I am on a journey.
We know the journey never ends. At least that is what all the stories and moshuls* and cliche’s tell us. It’s not the destination, it’s the journey.
Every step along the way provides new cognizance, illumination, and often times erudition of ideas.
I have lived 30 long years. Nothing in my life was given or taken in halves. When life was really mamish** good, it was good and when it was bad… it was mamish bad. And דווקא (davka***), I always came out the other end, eventually in better shape than when I went in.
And, baruch Hashem****, I feel like my life is finally fall into the right places. But what brought about this change? Isn’t that the question we are always asked? You found success in life growth!? How did you do it? And then you get the answers like, “just let go and stop thinking about it and (choose one) -
1. it will get better
2. you will find your soul mate
3. you will know the right choice
4. (fill in the blank)
Right. I get it. I totally understand what people are saying but it doesn’t always work that way. Sometimes you need to really dig into your life and see what is going on. Sometimes you hear the right lessons at the right times and sometimes you hear the right lessons at the wrong times.
Lately, for me, it’s been all the right ones at the right times, baruch Hashem. The most recent and most impact-FULL one came during the intermediate days of Sukkot (the Chol Hamoed days). I was fortunate to hear a very cool rabbi speak.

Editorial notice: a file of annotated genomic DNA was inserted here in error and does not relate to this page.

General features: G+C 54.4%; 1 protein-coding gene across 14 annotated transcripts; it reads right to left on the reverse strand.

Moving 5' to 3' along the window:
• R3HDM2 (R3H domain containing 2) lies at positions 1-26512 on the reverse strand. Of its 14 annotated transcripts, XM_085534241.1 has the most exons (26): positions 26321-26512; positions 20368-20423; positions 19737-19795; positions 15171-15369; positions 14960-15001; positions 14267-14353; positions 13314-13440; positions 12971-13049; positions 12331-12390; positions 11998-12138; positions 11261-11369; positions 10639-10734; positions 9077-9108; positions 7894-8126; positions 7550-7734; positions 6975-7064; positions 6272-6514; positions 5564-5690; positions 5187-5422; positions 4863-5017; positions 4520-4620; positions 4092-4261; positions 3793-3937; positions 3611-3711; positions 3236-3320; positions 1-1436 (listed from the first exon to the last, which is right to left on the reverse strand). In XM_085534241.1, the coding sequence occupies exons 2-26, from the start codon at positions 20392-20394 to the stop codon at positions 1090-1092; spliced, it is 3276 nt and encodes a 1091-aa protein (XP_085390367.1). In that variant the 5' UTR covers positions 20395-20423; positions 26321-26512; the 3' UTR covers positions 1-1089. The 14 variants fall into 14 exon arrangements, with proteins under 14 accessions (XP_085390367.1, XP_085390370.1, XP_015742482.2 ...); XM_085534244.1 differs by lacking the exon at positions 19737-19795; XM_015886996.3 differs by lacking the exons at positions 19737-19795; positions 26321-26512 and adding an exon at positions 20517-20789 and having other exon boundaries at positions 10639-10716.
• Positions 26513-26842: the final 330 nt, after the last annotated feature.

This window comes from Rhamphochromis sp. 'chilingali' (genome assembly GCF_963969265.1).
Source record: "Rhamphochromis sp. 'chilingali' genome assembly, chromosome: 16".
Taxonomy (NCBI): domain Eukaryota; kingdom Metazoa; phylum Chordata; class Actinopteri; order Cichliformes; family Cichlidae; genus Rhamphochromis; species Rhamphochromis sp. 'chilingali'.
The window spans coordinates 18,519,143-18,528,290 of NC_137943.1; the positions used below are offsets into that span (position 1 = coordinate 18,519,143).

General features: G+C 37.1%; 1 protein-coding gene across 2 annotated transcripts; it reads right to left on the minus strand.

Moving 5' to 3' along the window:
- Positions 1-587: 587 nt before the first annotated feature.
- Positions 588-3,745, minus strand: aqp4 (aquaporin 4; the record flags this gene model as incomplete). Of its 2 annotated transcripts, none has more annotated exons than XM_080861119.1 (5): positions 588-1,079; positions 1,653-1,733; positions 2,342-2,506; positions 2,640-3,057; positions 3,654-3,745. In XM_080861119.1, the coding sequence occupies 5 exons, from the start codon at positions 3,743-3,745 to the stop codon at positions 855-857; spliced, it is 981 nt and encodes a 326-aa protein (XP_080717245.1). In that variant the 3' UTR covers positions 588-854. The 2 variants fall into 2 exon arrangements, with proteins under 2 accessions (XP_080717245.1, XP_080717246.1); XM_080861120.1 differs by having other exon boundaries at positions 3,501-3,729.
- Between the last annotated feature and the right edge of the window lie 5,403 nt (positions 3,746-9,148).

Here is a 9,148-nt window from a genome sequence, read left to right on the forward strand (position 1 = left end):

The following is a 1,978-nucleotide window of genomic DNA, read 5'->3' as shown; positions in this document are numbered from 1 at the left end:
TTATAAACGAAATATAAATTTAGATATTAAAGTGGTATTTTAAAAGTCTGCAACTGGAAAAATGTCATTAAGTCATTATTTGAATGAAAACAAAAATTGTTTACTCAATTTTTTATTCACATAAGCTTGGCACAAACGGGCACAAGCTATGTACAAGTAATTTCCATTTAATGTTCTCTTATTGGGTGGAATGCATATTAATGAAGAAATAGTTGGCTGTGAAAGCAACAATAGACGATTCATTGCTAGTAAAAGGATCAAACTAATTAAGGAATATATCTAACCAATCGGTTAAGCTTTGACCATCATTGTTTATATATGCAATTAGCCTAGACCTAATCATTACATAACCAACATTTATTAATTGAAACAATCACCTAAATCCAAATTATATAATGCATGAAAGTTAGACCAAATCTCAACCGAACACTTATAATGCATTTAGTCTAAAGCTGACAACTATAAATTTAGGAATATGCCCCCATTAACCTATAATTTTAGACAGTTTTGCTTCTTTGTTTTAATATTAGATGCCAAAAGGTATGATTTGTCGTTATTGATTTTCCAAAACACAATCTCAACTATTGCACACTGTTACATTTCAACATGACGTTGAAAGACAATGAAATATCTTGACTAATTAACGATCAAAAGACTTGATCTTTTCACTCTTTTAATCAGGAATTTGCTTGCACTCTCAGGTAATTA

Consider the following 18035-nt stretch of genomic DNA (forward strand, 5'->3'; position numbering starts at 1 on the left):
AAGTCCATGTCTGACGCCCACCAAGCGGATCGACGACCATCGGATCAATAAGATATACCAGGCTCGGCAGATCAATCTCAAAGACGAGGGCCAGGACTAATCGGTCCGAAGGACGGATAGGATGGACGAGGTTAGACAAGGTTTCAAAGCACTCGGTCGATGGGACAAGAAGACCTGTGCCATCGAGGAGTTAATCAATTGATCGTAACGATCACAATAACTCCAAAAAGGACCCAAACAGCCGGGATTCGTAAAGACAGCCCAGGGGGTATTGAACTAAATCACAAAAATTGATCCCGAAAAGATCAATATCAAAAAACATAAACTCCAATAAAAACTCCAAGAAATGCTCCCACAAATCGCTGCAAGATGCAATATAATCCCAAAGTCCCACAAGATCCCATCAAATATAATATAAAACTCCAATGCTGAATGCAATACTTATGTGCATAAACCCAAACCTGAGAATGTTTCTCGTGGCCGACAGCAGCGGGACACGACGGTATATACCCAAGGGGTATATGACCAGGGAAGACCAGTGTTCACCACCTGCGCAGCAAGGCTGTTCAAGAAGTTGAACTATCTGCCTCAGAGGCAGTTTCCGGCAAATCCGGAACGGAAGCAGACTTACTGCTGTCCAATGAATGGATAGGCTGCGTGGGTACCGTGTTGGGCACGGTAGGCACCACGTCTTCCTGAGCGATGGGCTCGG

You may know Rabbi Shmuley Boteach from his best selling books (like Kosher Sex) or TLC tv show, Shalom in the Home. I am fortunate that his daughter is studying with me at my Sem*****. He was visiting our Sem, Mayanot, over Chol Hamoed with his wife and two of his daughters and was dropping one of the girls off here for school. We were finishing up a Chassidus****** class when he came by and he was asked and kindly consented to, delivering a ’30 second’ teaching to us.
This ’30 second’ teaching opened 100 doors for me and offered such clarity. I will humbly share my imperfect version of his teaching.
First of all, for those of you who are unfamiliar with him, Rabbi Boteach’s specialty is relationships and repairing troubled marriages. So, Rabbi Boteach tells us that our true fear is not of not being loved or dying or (fill in fear here) but rather the fear that we don’t matter. I want you to think about that for a minute. It’s okay, I’ll wait. The root of all our fears is feeling insignificant. We cause problems in our relationships, we stay away from relationships, we are workaholics all because we want to matter to the people around us.
In fact he said, “Are you a success in life if the people who mean the most to you, think the least of you?” That is our fear.
We feel like through our actions, our doing, we begin to matter. I have to get a 4.0 in high school, I have to get into the best college, I have to get a masters, I have to write books, I have to have my name on a building… But that isn’t what really matters in life. Those things fade. They cause conflict in life. Now he isn’t advocating sloth and abandonment of all “get up and go” drive to get things done or accomplished. But why are you doing those things? So you matter? Are you afraid that when you die, your family will bury you and then forget you? But you are going about it all wrong. Education doesn’t last longer than your brain, books sit on shelves getting dusty, buildings fall down or are demolished and replaced.
Wow. Are we depressed yet? I know that I am exhausted from trying to matter, from trying to be everything to everyone. So what is the solution?
In Judaism we believe that we are born in the ‘image’ of G-d, therefore (to start) we already are of infinite consequence. Rather than doing things to prove who you are, why don’t you just BE who you are? That doesn’t mean you can’t work hard or get degrees or build buildings but put the right intention behind it. BE.